All eyes have been on the U.S. Supreme Court to decide at some point this year whether state redistricting decisions could be so partisan as to violate voters’ constitutional rights, absent some showing of racial discrimination. In the past, purely partisan gerrymandering was considered kosher as a political decision that courts had no basis to challenge. That’s now under question, in part thanks to new methods for measuring the impact of redistricting on voting rights. It was generally deemed unlikely that SCOTUS would decide cases from Wisconsin and Maryland in time to affect maps for this year’s midterm elections.
But now, in a state whose Republican legislators have become legendary gerrymanderers, a state court acting on its state Constitution has suddenly overturned a congressional map and is demanding immediate compliance, upsetting GOP midterm plans:
The Pennsylvania Supreme Court on Monday ruled that the state’s congressional map went so far to benefit Republicans that it violated the state constitution.
The court, where Democrats have a 5-2 majority, blocked the use of the map in the 2018 midterm elections and ordered state lawmakers to begin to draw a new map.
The Pennsylvania congressional map has been notorious since its first use, in 2012, when Republicans won (and have subsequently held) 13 of the state’s 18 House seats despite losing a majority of the popular vote. Republican legislative leaders made no bones about their skill in screwing over Democrats. That didn’t much matter until now, when the Pennsylvania Supremes have ruled that extreme partisan gerrymandering violated both equal protection and “free expression” provisions of the state Constitution.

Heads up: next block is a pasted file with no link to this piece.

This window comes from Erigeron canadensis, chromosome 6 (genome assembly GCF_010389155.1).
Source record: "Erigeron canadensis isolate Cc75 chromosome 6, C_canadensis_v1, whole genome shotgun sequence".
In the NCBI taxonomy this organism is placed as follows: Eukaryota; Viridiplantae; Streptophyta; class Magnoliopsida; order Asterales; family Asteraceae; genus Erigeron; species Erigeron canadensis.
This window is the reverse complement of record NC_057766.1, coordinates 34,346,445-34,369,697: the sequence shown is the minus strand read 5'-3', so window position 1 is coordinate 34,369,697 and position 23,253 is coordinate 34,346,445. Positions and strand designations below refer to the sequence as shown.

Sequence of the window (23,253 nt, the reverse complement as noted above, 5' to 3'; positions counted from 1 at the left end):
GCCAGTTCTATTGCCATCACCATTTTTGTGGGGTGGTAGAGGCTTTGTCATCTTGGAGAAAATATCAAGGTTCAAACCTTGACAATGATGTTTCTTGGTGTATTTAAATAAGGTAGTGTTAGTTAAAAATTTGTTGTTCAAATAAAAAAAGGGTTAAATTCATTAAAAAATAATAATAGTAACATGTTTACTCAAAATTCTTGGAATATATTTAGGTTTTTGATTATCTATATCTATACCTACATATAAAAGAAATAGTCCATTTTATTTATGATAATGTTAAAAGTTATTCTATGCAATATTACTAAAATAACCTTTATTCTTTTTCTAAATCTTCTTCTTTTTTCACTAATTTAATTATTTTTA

Because the decision was made on the basis of the state, not the U.S., Constitution, SCOTUS is very unlikely to intervene to save the bacon of Pennsylvania Republicans. If there is any federal recourse against the decision, it could involve the remedy the Pennsylvania court imposed. The judges gave state lawmakers only until February 9 to draw up a new map, with the governor having only until February 15 to submit it to the court, which will draw its own map if the state fails to make its deadline. The speedy timetable is intended to make it possible for the state to hold congressional primaries in May as is currently scheduled. It also reflects the fact that with today’s redistricting software, it really doesn’t take that long to redraw maps. But that’s still a tight window, and with a Republican legislature and a Democratic governor, an agreement could be difficult to reach.
Any map that complies with the ruling will likely cost the GOP one or more House seats at a time when they are already in danger of losing control of the chamber:
Less partisan lines could give Democrats a chance to win back as many as half a dozen seats that had been lost to them over the past decade. It could also give the party a major boost in its quest to take back the entire House of Representatives in November.
As ThinkProgress notes, there is one aspect of the ruling that could mitigate GOP losses:
One bright light for Republicans in Monday’s order is that it requires districts to be “composed of compact and contiguous territory” and that they “do not divide any county, city, incorporated town, borough, township, or ward, except where necessary to ensure equality of population.” Because Democrats tend to live clustered together in cities, while Republicans tend to be more spread out across suburbs and rural areas, a requirement to draw compact maps that incorporate county and municipal boundaries will tend to favor Republicans.
Still, even under the current map, Republican had four Pennsylvania seats considered vulnerable. That picture is almost certain to get worse.